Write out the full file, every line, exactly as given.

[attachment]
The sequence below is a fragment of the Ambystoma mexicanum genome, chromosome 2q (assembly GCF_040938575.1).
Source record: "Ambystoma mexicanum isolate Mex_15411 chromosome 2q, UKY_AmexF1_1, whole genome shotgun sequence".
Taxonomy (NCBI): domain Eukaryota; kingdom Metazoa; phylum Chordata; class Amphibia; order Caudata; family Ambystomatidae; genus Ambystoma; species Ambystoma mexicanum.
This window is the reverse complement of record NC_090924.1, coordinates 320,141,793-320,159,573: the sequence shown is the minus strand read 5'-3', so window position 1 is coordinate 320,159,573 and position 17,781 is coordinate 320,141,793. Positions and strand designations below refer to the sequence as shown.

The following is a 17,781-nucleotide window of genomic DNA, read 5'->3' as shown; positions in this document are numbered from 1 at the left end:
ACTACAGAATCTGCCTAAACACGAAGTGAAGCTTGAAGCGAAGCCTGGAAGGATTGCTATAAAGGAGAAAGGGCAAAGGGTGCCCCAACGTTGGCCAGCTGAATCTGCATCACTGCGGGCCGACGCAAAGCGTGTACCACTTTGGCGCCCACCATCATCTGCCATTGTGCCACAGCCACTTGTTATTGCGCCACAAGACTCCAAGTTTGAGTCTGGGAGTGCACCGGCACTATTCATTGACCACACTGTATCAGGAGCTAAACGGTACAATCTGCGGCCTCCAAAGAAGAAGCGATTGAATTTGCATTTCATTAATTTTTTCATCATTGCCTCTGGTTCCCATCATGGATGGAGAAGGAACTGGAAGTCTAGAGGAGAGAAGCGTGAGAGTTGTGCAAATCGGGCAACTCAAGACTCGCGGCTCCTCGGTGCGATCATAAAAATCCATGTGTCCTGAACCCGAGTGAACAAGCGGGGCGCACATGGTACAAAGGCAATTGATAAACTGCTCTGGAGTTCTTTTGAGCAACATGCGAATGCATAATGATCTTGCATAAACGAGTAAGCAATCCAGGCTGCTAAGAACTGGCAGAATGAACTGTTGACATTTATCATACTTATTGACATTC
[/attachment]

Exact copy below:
The sequence below is a fragment of the Ambystoma mexicanum genome, chromosome 2q (assembly GCF_040938575.1).
Source record: "Ambystoma mexicanum isolate Mex_15411 chromosome 2q, UKY_AmexF1_1, whole genome shotgun sequence".
Taxonomy (NCBI): domain Eukaryota; kingdom Metazoa; phylum Chordata; class Amphibia; order Caudata; family Ambystomatidae; genus Ambystoma; species Ambystoma mexicanum.
This window is the reverse complement of record NC_090924.1, coordinates 320,141,793-320,159,573: the sequence shown is the minus strand read 5'-3', so window position 1 is coordinate 320,159,573 and position 17,781 is coordinate 320,141,793. Positions and strand designations below refer to the sequence as shown.

The following is a 17,781-nucleotide window of genomic DNA, read 5'->3' as shown; positions in this document are numbered from 1 at the left end:
ACTACAGAATCTGCCTAAACACGAAGTGAAGCTTGAAGCGAAGCCTGGAAGGATTGCTATAAAGGAGAAAGGGCAAAGGGTGCCCCAACGTTGGCCAGCTGAATCTGCATCACTGCGGGCCGACGCAAAGCGTGTACCACTTTGGCGCCCACCATCATCTGCCATTGTGCCACAGCCACTTGTTATTGCGCCACAAGACTCCAAGTTTGAGTCTGGGAGTGCACCGGCACTATTCATTGACCACACTGTATCAGGAGCTAAACGGTACAATCTGCGGCCTCCAAAGAAGAAGCGATTGAATTTGCATTTCATTAATTTTTTCATCATTGCCTCTGGTTCCCATCATGGATGGAGAAGGAACTGGAAGTCTAGAGGAGAGAAGCGTGAGAGTTGTGCAAATCGGGCAACTCAAGACTCGCGGCTCCTCGGTGCGATCATAAAAATCCATGTGTCCTGAACCCGAGTGAACAAGCGGGGCGCACATGGTACAAAGGCAATTGATAAACTGCTCTGGAGTTCTTTTGAGCAACATGCGAATGCATAATGATCTTGCATAAACGAGTAAGCAATCCAGGCTGCTAAGAACTGGCAGAATGAACTGTTGACATTTATCATACTTATTGACATTC